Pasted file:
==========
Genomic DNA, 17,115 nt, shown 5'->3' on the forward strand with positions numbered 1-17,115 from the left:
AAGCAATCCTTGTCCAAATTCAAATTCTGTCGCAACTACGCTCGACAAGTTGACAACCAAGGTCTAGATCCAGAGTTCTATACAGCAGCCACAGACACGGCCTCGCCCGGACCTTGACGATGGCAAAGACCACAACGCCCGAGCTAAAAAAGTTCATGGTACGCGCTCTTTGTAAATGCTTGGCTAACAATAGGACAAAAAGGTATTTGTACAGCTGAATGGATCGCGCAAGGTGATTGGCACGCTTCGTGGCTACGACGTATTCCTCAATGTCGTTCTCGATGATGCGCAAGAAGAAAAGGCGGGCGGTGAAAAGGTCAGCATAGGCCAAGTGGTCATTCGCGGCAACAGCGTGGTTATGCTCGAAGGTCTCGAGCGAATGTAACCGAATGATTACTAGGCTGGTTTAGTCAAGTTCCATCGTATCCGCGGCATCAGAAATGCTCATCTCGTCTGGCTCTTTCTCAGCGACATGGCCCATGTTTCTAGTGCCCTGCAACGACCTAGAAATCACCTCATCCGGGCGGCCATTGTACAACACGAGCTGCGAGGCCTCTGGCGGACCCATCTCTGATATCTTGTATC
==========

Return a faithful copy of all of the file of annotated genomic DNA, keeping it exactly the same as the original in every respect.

Genomic DNA, 17,115 nt, shown 5'->3' on the forward strand with positions numbered 1-17,115 from the left:
AAGCAATCCTTGTCCAAATTCAAATTCTGTCGCAACTACGCTCGACAAGTTGACAACCAAGGTCTAGATCCAGAGTTCTATACAGCAGCCACAGACACGGCCTCGCCCGGACCTTGACGATGGCAAAGACCACAACGCCCGAGCTAAAAAAGTTCATGGTACGCGCTCTTTGTAAATGCTTGGCTAACAATAGGACAAAAAGGTATTTGTACAGCTGAATGGATCGCGCAAGGTGATTGGCACGCTTCGTGGCTACGACGTATTCCTCAATGTCGTTCTCGATGATGCGCAAGAAGAAAAGGCGGGCGGTGAAAAGGTCAGCATAGGCCAAGTGGTCATTCGCGGCAACAGCGTGGTTATGCTCGAAGGTCTCGAGCGAATGTAACCGAATGATTACTAGGCTGGTTTAGTCAAGTTCCATCGTATCCGCGGCATCAGAAATGCTCATCTCGTCTGGCTCTTTCTCAGCGACATGGCCCATGTTTCTAGTGCCCTGCAACGACCTAGAAATCACCTCATCCGGGCGGCCATTGTACAACACGAGCTGCGAGGCCTCTGGCGGACCCATCTCTGATATCTTGTATC